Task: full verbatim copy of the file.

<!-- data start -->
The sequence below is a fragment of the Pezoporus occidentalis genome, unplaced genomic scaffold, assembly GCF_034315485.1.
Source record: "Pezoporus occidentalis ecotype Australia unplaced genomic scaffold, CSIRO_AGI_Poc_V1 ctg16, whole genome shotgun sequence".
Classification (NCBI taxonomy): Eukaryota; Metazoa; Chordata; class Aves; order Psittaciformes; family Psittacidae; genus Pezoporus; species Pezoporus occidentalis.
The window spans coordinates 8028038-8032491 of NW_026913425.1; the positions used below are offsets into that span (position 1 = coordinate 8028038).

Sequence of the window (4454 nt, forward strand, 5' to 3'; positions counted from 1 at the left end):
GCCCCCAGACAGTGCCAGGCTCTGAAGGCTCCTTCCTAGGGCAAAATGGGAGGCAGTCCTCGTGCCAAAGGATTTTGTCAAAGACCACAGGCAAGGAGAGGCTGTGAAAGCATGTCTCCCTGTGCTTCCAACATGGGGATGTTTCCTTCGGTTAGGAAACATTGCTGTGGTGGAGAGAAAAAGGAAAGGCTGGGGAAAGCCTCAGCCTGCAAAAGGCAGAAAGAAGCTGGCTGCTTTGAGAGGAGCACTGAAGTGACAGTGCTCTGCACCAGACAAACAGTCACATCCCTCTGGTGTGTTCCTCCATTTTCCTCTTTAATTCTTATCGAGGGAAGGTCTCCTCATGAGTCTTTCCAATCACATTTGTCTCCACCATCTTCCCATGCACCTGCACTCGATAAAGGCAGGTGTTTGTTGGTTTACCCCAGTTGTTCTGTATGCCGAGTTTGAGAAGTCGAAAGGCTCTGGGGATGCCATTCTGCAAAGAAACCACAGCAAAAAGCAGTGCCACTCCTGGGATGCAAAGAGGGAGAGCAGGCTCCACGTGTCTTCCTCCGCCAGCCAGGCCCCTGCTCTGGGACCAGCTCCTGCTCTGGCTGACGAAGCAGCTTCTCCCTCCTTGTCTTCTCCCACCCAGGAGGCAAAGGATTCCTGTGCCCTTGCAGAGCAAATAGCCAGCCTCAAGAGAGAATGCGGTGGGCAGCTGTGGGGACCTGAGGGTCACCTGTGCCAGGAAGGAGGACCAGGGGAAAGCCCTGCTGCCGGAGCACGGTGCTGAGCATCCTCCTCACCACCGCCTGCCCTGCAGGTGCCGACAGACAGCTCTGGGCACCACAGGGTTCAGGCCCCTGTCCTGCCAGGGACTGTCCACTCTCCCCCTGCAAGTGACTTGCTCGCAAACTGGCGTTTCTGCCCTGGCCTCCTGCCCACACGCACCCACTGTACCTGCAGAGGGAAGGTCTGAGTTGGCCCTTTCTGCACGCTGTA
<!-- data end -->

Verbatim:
The sequence below is a fragment of the Pezoporus occidentalis genome, unplaced genomic scaffold, assembly GCF_034315485.1.
Source record: "Pezoporus occidentalis ecotype Australia unplaced genomic scaffold, CSIRO_AGI_Poc_V1 ctg16, whole genome shotgun sequence".
Classification (NCBI taxonomy): Eukaryota; Metazoa; Chordata; class Aves; order Psittaciformes; family Psittacidae; genus Pezoporus; species Pezoporus occidentalis.
The window spans coordinates 8028038-8032491 of NW_026913425.1; the positions used below are offsets into that span (position 1 = coordinate 8028038).

Sequence of the window (4454 nt, forward strand, 5' to 3'; positions counted from 1 at the left end):
GCCCCCAGACAGTGCCAGGCTCTGAAGGCTCCTTCCTAGGGCAAAATGGGAGGCAGTCCTCGTGCCAAAGGATTTTGTCAAAGACCACAGGCAAGGAGAGGCTGTGAAAGCATGTCTCCCTGTGCTTCCAACATGGGGATGTTTCCTTCGGTTAGGAAACATTGCTGTGGTGGAGAGAAAAAGGAAAGGCTGGGGAAAGCCTCAGCCTGCAAAAGGCAGAAAGAAGCTGGCTGCTTTGAGAGGAGCACTGAAGTGACAGTGCTCTGCACCAGACAAACAGTCACATCCCTCTGGTGTGTTCCTCCATTTTCCTCTTTAATTCTTATCGAGGGAAGGTCTCCTCATGAGTCTTTCCAATCACATTTGTCTCCACCATCTTCCCATGCACCTGCACTCGATAAAGGCAGGTGTTTGTTGGTTTACCCCAGTTGTTCTGTATGCCGAGTTTGAGAAGTCGAAAGGCTCTGGGGATGCCATTCTGCAAAGAAACCACAGCAAAAAGCAGTGCCACTCCTGGGATGCAAAGAGGGAGAGCAGGCTCCACGTGTCTTCCTCCGCCAGCCAGGCCCCTGCTCTGGGACCAGCTCCTGCTCTGGCTGACGAAGCAGCTTCTCCCTCCTTGTCTTCTCCCACCCAGGAGGCAAAGGATTCCTGTGCCCTTGCAGAGCAAATAGCCAGCCTCAAGAGAGAATGCGGTGGGCAGCTGTGGGGACCTGAGGGTCACCTGTGCCAGGAAGGAGGACCAGGGGAAAGCCCTGCTGCCGGAGCACGGTGCTGAGCATCCTCCTCACCACCGCCTGCCCTGCAGGTGCCGACAGACAGCTCTGGGCACCACAGGGTTCAGGCCCCTGTCCTGCCAGGGACTGTCCACTCTCCCCCTGCAAGTGACTTGCTCGCAAACTGGCGTTTCTGCCCTGGCCTCCTGCCCACACGCACCCACTGTACCTGCAGAGGGAAGGTCTGAGTTGGCCCTTTCTGCACGCTGTA